Not Exactly a Small Town Anymore
By Datta Khalsa, Broker
During the formative years of my real estate career in Santa Cruz back in the early Nineties, our town was still reeling from the dual disasters of the Savings and Loan debacle and the Loma Prieta Earthquake, which together heralded the end of the heady Eighties.
At that time, median home prices had dropped to somewhere in the mid-Two Hundred Thousands, and investment properties could be picked up for somewhere between seven to ten times their annual rents. Our downtown had a different feel back then, when the term “tent city” was an innocuous phrase that referred to the large white tents housing the merchants and eateries who had lost their shops and restaurants. It was rustic, but colorful.
Last week, as I was waiting for the light to change at Front and Laurel, I was suddenly struck by an unexpected visual. It was one of those double-long accordion buses that you see when you go to a big city, except that this one had a UCSC slug on its side and was in our town. This set off an epiphany of how much the surrounding street scene has changed from the first time I was at that intersection some 30 years ago:
Only the tire shop remains as it did before, but with the noticeable addition of the Kaiser Permanente Arena rising up behind it. And to my right, were the camping tents and porta-potties of the de facto downtown homeless community support station which now proliferate at the credit union parking lot.
Across the intersection, the former auto dealership which had sat vacant after the earthquake is now a hardware store, sharing its block with what’s left of the Saturn Café, which has sadly closed down in the wake of Covid. And the entire end of the northern block running from Front St to Pacific Ave has been torn down, taking out the old Taco Bell with all the surrounding stores and automotive repair shops. The scene there is now marked by chain link fences and heavy construction equipment installing foundations for the 6-story mixed-use high density residential development that is going in there.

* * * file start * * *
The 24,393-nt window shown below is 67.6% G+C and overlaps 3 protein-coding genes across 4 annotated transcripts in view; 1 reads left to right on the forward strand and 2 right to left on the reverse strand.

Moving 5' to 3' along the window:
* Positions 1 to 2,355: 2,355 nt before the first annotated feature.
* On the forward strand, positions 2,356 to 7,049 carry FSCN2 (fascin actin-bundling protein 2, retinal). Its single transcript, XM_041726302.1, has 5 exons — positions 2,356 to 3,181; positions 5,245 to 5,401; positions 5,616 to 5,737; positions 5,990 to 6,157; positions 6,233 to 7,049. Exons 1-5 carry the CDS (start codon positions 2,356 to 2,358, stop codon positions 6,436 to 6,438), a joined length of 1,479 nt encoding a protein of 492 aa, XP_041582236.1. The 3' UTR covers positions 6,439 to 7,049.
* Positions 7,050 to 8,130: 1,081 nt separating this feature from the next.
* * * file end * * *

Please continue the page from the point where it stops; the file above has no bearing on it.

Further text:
A few days later during a day trip to San Francisco, I couldn’t help but think that the scene up there with its juxtaposition of wealth and culture contrasted with the dirty streets is a likely indicator of how our little town will eventually look, the way things are heading. Granted, over the course of the past decade we have seen our real estate grow at an incredible pace, and with this has come a higher standard of living for those who can afford it, but everything comes at a price.
Yes, the times they are a-changin’. And while I do appreciate the opportunity and economic advancement these changes bring, I can’t help but look back fondly on a different time and place where we once lived and miss the days when you didn’t have to plan your life around the traffic patterns.